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Twitter Offers E-Messages on Users' Terms


It seems like there's a new, faster way to communicate introduced every few weeks. But if you've ever been embarrassed by your cell phone ringing at exactly the wrong moment, or frustrated by a perpetually overflowing email inbox, you've doubtless wondered if being constantly connected is such a good thing. For those suffering from information overload, reporter Mike Osborne has good news: a communications tool you can choose to ignore without feeling the least bit guilty.

Have you ever tried NOT answering a ringing phone? It's nearly impossible to do. E-mail's much the same. You feel compelled to answer every message, no matter how trivial. That brings us to Twitter. One of the best things about this latest entry in the communications sweepstakes is that it doesn't insist on your complete attention.

The technical name for services like Twitter is micro-blogging. Subscribers type in short messages on their cell phones or computers, and these 'tweets' are distributed instantly to their circle of friends. Those friends, or followers in Twitter-speak, can respond immediately, save the post for later, or ignore it all together.

Computer programmer and Twitter enthusiast Bryan Booth uses the service several times a day. "Anytime I send out a tweet," he says, "of the 200 people or so who follow me, maybe only one of them sees it. Maybe all 200 do. It depends on if they're on line; if they're paying attention."

Twitter combines the community of social networking, the portability of cell phones, and the immediacy of instant messaging. Booth says if his followers read his post, it might start a conversation. "But it doesn't demand the same kind of attention that other forms of communications do."

Making your point in 140 characters or less

Educational instruction designer Mary Nunaley is tweeting at the tennis court as she watches her son practice. Nunaley can send and receive tweets on her cell phone because Twitter posts are blessedly short. Tweets are limited to 140 characters each. That's what Nunaley likes about it. "It really forces you to think clearly about what you want to say and how you're going to get that across to people. One hundred forty characters, if you think about it, is about a sentence, and so you really need to be precise."

Twitter turns social networking on its head. With services like Facebook, people invite you to be part of their circle of friends. With Twitter you choose the people you want to follow.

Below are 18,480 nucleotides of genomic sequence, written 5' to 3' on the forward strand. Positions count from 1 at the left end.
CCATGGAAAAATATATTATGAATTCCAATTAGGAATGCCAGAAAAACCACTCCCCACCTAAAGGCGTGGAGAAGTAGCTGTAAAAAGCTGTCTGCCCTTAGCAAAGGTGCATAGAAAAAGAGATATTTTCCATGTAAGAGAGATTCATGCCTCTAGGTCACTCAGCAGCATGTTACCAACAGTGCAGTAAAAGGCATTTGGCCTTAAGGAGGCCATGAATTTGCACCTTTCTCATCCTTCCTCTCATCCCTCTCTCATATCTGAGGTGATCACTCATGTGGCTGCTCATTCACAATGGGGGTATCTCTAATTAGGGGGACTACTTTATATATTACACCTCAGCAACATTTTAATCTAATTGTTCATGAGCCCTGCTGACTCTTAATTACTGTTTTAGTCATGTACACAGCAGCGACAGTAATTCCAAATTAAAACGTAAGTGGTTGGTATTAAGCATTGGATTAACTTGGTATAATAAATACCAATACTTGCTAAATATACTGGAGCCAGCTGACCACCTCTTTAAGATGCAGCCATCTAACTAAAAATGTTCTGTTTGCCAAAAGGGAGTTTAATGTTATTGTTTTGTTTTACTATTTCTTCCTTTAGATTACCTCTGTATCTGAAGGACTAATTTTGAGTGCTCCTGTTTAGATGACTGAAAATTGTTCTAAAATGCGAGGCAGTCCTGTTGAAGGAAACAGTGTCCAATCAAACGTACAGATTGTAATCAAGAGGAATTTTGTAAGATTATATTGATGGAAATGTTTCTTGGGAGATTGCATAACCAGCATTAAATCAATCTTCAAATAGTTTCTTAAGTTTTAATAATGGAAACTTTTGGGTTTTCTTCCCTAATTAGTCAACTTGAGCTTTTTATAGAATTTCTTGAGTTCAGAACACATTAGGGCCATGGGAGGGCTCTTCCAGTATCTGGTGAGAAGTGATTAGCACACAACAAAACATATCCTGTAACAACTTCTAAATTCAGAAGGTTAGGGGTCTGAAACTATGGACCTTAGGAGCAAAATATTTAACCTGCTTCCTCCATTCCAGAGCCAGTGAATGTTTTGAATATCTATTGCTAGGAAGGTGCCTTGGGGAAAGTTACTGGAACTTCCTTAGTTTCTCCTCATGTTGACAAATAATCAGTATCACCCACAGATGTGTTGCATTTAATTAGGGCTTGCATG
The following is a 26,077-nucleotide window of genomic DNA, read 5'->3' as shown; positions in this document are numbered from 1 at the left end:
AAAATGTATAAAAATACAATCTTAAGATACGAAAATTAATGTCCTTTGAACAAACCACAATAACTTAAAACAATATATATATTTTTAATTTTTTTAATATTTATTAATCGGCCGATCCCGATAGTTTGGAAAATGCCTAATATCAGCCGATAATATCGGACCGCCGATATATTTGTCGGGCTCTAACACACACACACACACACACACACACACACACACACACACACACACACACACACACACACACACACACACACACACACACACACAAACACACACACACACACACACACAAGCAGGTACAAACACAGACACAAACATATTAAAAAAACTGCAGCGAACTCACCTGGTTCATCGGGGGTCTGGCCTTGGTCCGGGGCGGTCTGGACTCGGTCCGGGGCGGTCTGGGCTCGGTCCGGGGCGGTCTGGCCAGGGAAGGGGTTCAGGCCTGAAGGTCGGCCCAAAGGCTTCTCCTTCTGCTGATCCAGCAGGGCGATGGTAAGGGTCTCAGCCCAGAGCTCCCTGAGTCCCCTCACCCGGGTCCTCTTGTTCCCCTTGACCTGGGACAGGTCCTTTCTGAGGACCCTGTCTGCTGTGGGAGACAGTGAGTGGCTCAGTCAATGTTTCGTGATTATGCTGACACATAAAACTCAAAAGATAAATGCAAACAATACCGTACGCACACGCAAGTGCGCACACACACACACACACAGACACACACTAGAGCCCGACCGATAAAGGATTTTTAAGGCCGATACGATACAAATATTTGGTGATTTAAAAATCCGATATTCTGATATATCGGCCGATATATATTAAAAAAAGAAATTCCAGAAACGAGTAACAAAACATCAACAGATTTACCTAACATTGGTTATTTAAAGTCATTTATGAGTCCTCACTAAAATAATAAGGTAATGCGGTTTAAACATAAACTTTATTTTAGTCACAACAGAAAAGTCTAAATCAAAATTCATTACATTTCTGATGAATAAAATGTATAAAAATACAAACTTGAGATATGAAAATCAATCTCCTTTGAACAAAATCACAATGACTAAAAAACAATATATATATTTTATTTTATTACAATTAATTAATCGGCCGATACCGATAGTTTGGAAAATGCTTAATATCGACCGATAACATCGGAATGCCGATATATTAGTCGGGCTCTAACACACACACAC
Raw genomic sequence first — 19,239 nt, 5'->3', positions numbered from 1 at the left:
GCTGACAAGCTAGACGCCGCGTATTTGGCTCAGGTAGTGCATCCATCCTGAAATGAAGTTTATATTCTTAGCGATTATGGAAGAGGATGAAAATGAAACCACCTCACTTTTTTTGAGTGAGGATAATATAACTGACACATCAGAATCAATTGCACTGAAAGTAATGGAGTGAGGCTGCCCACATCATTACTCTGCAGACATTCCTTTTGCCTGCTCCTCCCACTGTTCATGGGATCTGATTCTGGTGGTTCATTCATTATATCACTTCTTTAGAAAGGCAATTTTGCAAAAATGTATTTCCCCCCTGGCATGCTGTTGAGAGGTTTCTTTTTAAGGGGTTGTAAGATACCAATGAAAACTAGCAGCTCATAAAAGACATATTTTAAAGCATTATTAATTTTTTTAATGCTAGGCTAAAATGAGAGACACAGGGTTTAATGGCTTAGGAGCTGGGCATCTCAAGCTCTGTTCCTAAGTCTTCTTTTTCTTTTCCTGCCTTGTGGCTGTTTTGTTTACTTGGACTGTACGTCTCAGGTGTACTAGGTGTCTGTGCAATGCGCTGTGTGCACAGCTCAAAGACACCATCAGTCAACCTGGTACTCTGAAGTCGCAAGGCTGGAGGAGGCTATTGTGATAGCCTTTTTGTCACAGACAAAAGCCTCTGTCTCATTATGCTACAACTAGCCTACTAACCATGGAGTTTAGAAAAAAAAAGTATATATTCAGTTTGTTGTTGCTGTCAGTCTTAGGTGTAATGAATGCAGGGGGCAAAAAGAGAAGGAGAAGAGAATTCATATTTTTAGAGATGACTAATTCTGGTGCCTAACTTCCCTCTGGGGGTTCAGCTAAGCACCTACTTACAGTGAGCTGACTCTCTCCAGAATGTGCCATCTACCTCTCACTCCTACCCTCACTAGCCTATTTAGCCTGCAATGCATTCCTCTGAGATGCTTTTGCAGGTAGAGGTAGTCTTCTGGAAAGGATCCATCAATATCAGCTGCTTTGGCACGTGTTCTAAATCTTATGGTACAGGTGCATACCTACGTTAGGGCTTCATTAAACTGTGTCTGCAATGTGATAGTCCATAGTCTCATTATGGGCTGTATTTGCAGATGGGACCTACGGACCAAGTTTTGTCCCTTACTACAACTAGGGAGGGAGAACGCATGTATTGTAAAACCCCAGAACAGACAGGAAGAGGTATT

Nunaley says a simple keyword or name search is all it takes to locate topics or people of interest. "The key thing is finding people on Twitter that you want to follow. Then," she explains, "if you follow them, you'll go to their Twitter page, click on the follow button, and then whenever they post something you'll see what they're posting about."

The dangers of Tweeting

But being able to read and write posts anywhere, anytime, can cause problems. Nunaley recently used her cell phone to tweet candid – and negative – comments about a convention speaker while sitting in the audience. Word of those posts got back to her boss in Nashville before the speaker's presentation was even finished. "We got calls in Nashville from Minnesota and one of the Dakotas about how bad the conference was going based on things I had posted," she says with a laugh. "So the next day at the conference we had a little lecture about proper Twitter behavior during conferences."

Twitter behavior has a lot of companies paying close attention as well. When Nunaley started tweeting about the trouble she was having with her cable service, a company representative contacted her within minutes and quickly resolved the problem. Cisco Systems, Dell and a number of other large companies have recently jumped on the Twitter bandwagon, not just to connect with customers, but also to promote professional collaboration.

Computer programmer Bryan Booth uses Twitter primarily for business, tapping into an online community of fellow techies for mutual support. "A lot of programmers use it to find other programmers, so that when you're knocking your head against your desk wondering why something isn't working you have somebody who can keep you sane by saying, 'Here, let me take a look… be happy to help.'"

International growth and growing pains

Twitter's ability to network people with common interests, without any sense of obligation or pressure, has propelled the service well beyond American shores. Booth notes that Twitter is very popular in Japan. "Japan, I think, has the largest number of subscribers of any country. It's also huge in Italy, Portugal, Russia… I think America's actually fifth in terms of participants."

That kind of growth doesn't come without cost, however. Complaints by Twitter users have also grown in recent months, due to slow service and frequent outages. Of course, Twitter is free, so perhaps it's in bad taste to complain.

In spite of the service's shortcomings, Bryan Booth admits he's just a little bit addicted. "There's a little bit of escapism in it. A lot of the people that I follow are just funny. Their tweets never make sense. They're never about anything. It's just to make people laugh. It's just a nice stress relief."

If imitation really is the sincerest form of flattery, then Twitter is doing remarkably well. By some estimates there are now more than 100 similar services available worldwide. Some of the best known have equally inventive names: Pownce, Spoink, Plurk and Thumblog, just to name a few.

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